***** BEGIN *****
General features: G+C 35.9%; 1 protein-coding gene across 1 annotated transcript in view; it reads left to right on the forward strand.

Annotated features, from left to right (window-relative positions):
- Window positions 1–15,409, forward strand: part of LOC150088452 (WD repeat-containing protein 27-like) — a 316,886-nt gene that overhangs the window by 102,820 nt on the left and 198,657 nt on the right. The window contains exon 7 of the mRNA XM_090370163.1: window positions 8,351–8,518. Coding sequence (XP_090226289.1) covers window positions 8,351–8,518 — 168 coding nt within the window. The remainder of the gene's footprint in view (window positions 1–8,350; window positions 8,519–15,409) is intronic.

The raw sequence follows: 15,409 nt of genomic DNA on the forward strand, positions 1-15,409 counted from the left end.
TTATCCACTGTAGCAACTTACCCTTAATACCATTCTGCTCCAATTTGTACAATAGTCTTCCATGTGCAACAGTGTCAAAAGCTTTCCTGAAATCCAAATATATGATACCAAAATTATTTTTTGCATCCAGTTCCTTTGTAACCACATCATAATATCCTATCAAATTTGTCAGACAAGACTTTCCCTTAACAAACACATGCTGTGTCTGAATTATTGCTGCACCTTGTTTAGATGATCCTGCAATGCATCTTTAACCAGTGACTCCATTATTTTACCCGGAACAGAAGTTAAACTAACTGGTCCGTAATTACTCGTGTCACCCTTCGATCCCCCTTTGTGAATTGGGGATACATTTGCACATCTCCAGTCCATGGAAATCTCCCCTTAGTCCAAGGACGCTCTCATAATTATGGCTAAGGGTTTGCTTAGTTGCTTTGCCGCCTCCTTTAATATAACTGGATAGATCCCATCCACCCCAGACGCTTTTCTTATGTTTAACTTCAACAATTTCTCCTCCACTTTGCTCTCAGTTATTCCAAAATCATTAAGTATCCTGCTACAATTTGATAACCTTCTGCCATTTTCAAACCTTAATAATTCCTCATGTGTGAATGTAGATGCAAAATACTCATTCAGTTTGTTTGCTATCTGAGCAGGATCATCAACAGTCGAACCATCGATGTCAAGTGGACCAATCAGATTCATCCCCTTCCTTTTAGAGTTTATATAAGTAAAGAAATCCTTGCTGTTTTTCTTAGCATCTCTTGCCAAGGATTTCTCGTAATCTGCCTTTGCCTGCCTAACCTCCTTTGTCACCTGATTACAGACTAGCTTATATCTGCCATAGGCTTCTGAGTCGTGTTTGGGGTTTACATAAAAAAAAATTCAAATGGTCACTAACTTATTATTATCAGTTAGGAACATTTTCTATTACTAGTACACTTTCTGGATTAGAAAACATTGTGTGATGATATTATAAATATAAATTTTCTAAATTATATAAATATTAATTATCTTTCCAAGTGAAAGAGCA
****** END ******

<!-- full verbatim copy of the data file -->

General features: G+C 35.9%; 1 protein-coding gene across 1 annotated transcript in view; it reads left to right on the forward strand.

Annotated features, from left to right (window-relative positions):
- Window positions 1–15,409, forward strand: part of LOC150088452 (WD repeat-containing protein 27-like) — a 316,886-nt gene that overhangs the window by 102,820 nt on the left and 198,657 nt on the right. The window contains exon 7 of the mRNA XM_090370163.1: window positions 8,351–8,518. Coding sequence (XP_090226289.1) covers window positions 8,351–8,518 — 168 coding nt within the window. The remainder of the gene's footprint in view (window positions 1–8,350; window positions 8,519–15,409) is intronic.

The raw sequence follows: 15,409 nt of genomic DNA on the forward strand, positions 1-15,409 counted from the left end.
TTATCCACTGTAGCAACTTACCCTTAATACCATTCTGCTCCAATTTGTACAATAGTCTTCCATGTGCAACAGTGTCAAAAGCTTTCCTGAAATCCAAATATATGATACCAAAATTATTTTTTGCATCCAGTTCCTTTGTAACCACATCATAATATCCTATCAAATTTGTCAGACAAGACTTTCCCTTAACAAACACATGCTGTGTCTGAATTATTGCTGCACCTTGTTTAGATGATCCTGCAATGCATCTTTAACCAGTGACTCCATTATTTTACCCGGAACAGAAGTTAAACTAACTGGTCCGTAATTACTCGTGTCACCCTTCGATCCCCCTTTGTGAATTGGGGATACATTTGCACATCTCCAGTCCATGGAAATCTCCCCTTAGTCCAAGGACGCTCTCATAATTATGGCTAAGGGTTTGCTTAGTTGCTTTGCCGCCTCCTTTAATATAACTGGATAGATCCCATCCACCCCAGACGCTTTTCTTATGTTTAACTTCAACAATTTCTCCTCCACTTTGCTCTCAGTTATTCCAAAATCATTAAGTATCCTGCTACAATTTGATAACCTTCTGCCATTTTCAAACCTTAATAATTCCTCATGTGTGAATGTAGATGCAAAATACTCATTCAGTTTGTTTGCTATCTGAGCAGGATCATCAACAGTCGAACCATCGATGTCAAGTGGACCAATCAGATTCATCCCCTTCCTTTTAGAGTTTATATAAGTAAAGAAATCCTTGCTGTTTTTCTTAGCATCTCTTGCCAAGGATTTCTCGTAATCTGCCTTTGCCTGCCTAACCTCCTTTGTCACCTGATTACAGACTAGCTTATATCTGCCATAGGCTTCTGAGTCGTGTTTGGGGTTTACATAAAAAAAAATTCAAATGGTCACTAACTTATTATTATCAGTTAGGAACATTTTCTATTACTAGTACACTTTCTGGATTAGAAAACATTGTGTGATGATATTATAAATATAAATTTTCTAAATTATATAAATATTAATTATCTTTCCAAGTGAAAGAGCA